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Percept Psychophys. 2005 Nov;67(8):1354-61.

Target uncertainty does not lead to more distraction by singletons: intertrial priming does.

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Department of Cognitive Psychology, Vrije Universiteit, Van der Boechhorststraat 1, 1081 BT Amsterdam, The Netherlands.


In two experiments, we examined why a singleton distractor has a stronger interfering effect in visual search when the target identity is uncertain. When participants searched for a shape, a color singleton distractor had a larger slowing effect in a mixed block, in which the target shape could change from trial to trial, than in a pure block, in which the target shape remained the same. Importantly, this increased singleton distractor effect could be traced back entirely to intertrial priming, since the increased costs occurred only on trials in which the target and the singleton distractor swapped identity (Experiment 1, allowing for priming between targets and singleton distractors) or on trials in which the target alone changed identity while the singleton distractor remained constant (Experiment 2, allowing for priming between targets only). This suggests that target uncertainty itself does not lead to strategic changes in the attentional selection of singletons. Instead, selection is affected by relatively automatic priming mechanisms that may be enhanced by competition for attention.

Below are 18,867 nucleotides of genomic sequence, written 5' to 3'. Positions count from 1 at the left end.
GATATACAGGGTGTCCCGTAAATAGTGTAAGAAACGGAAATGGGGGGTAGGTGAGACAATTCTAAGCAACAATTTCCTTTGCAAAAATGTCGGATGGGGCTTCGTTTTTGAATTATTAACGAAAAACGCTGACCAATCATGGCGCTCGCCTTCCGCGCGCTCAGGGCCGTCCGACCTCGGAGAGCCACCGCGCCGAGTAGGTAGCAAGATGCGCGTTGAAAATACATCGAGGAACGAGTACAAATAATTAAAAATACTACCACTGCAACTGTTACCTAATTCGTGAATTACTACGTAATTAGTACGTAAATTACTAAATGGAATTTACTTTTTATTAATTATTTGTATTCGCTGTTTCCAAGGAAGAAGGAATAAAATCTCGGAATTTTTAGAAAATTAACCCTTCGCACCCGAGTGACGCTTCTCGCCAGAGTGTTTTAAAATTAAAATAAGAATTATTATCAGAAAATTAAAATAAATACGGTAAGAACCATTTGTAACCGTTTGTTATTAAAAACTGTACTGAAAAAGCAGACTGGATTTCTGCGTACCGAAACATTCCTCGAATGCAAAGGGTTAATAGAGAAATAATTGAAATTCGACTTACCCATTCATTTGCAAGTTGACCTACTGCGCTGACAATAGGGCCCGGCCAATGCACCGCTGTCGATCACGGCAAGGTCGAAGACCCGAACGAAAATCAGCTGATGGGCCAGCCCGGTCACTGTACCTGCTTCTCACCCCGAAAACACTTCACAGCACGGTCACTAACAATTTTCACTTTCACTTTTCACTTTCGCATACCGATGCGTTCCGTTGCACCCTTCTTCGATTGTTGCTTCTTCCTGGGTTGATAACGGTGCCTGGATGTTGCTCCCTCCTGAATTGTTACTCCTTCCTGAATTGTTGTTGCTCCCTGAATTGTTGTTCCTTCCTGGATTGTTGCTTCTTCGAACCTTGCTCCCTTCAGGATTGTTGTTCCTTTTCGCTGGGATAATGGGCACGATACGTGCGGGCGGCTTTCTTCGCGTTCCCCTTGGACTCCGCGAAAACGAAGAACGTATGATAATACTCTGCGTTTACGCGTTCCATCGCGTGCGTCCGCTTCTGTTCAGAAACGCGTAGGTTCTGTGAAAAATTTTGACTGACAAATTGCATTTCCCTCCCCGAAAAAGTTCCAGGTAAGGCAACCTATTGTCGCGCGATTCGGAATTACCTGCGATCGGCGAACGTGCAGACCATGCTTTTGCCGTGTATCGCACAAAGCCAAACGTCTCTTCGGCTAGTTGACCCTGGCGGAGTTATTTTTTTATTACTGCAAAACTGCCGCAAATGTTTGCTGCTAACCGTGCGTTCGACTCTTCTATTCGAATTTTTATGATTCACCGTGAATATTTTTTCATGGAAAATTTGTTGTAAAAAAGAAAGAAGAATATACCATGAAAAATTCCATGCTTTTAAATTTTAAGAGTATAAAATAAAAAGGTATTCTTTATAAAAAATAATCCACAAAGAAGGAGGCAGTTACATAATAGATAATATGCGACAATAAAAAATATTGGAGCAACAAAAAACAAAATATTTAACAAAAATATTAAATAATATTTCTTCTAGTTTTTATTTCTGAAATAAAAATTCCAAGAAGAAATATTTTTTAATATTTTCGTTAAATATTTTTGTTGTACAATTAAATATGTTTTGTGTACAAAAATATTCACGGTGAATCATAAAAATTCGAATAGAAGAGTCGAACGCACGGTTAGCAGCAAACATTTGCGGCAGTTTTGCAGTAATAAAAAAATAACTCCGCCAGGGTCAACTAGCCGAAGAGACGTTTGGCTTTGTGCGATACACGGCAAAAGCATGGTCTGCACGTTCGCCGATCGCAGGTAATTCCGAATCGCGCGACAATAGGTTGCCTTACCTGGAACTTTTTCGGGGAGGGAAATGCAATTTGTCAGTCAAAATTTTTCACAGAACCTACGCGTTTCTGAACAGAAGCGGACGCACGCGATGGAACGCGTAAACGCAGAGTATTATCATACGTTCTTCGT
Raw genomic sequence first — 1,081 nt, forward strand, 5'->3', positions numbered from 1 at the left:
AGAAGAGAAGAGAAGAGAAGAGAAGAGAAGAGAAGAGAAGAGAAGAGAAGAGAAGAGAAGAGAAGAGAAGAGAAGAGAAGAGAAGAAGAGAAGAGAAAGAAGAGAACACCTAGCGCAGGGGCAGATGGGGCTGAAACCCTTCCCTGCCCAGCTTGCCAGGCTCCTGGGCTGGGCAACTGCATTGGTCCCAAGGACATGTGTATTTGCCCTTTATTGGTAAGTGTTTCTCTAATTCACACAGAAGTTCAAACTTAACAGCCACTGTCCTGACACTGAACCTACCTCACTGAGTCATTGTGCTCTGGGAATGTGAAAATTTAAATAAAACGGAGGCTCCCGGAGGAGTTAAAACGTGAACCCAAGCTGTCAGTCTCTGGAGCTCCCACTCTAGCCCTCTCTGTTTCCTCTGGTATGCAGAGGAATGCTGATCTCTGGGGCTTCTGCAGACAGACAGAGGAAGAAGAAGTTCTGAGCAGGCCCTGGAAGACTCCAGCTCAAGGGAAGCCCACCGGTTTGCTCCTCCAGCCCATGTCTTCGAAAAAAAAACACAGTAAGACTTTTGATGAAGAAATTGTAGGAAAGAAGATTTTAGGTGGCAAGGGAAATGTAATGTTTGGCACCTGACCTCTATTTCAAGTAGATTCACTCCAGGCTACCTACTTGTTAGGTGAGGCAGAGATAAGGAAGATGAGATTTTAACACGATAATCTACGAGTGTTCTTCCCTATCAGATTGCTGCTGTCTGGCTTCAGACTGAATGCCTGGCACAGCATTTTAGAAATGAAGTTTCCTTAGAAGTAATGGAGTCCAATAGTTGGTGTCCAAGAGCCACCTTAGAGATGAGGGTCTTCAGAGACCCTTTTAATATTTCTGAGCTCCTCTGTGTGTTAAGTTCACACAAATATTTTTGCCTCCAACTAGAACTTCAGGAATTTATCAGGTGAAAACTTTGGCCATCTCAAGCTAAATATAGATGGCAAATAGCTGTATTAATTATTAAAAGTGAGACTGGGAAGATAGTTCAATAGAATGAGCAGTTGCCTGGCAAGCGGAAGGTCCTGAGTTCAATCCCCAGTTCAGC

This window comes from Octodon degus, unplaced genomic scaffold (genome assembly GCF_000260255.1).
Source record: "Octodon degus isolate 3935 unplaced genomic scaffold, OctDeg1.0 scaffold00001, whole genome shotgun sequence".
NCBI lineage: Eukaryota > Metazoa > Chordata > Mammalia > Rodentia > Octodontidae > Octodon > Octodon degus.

[Indexed for MEDLINE]

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